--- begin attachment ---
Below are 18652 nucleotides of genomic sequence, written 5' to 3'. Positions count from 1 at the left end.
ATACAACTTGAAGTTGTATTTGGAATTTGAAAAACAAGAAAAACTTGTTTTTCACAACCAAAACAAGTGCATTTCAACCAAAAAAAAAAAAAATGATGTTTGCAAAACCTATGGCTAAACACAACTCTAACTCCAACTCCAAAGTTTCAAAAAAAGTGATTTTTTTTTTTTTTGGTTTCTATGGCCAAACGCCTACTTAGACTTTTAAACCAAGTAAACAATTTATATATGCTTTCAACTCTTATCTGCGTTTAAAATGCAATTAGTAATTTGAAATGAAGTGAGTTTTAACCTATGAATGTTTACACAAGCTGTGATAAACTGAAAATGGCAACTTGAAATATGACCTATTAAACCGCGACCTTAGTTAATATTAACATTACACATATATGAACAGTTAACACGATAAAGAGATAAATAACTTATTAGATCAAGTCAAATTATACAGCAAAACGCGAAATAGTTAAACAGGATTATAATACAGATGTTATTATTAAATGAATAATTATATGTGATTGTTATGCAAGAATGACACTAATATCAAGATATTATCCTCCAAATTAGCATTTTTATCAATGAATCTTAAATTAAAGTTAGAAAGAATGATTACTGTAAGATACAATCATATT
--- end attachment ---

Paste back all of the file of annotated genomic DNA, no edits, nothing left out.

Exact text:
Below are 18652 nucleotides of genomic sequence, written 5' to 3'. Positions count from 1 at the left end.
ATACAACTTGAAGTTGTATTTGGAATTTGAAAAACAAGAAAAACTTGTTTTTCACAACCAAAACAAGTGCATTTCAACCAAAAAAAAAAAAAATGATGTTTGCAAAACCTATGGCTAAACACAACTCTAACTCCAACTCCAAAGTTTCAAAAAAAGTGATTTTTTTTTTTTTTGGTTTCTATGGCCAAACGCCTACTTAGACTTTTAAACCAAGTAAACAATTTATATATGCTTTCAACTCTTATCTGCGTTTAAAATGCAATTAGTAATTTGAAATGAAGTGAGTTTTAACCTATGAATGTTTACACAAGCTGTGATAAACTGAAAATGGCAACTTGAAATATGACCTATTAAACCGCGACCTTAGTTAATATTAACATTACACATATATGAACAGTTAACACGATAAAGAGATAAATAACTTATTAGATCAAGTCAAATTATACAGCAAAACGCGAAATAGTTAAACAGGATTATAATACAGATGTTATTATTAAATGAATAATTATATGTGATTGTTATGCAAGAATGACACTAATATCAAGATATTATCCTCCAAATTAGCATTTTTATCAATGAATCTTAAATTAAAGTTAGAAAGAATGATTACTGTAAGATACAATCATATT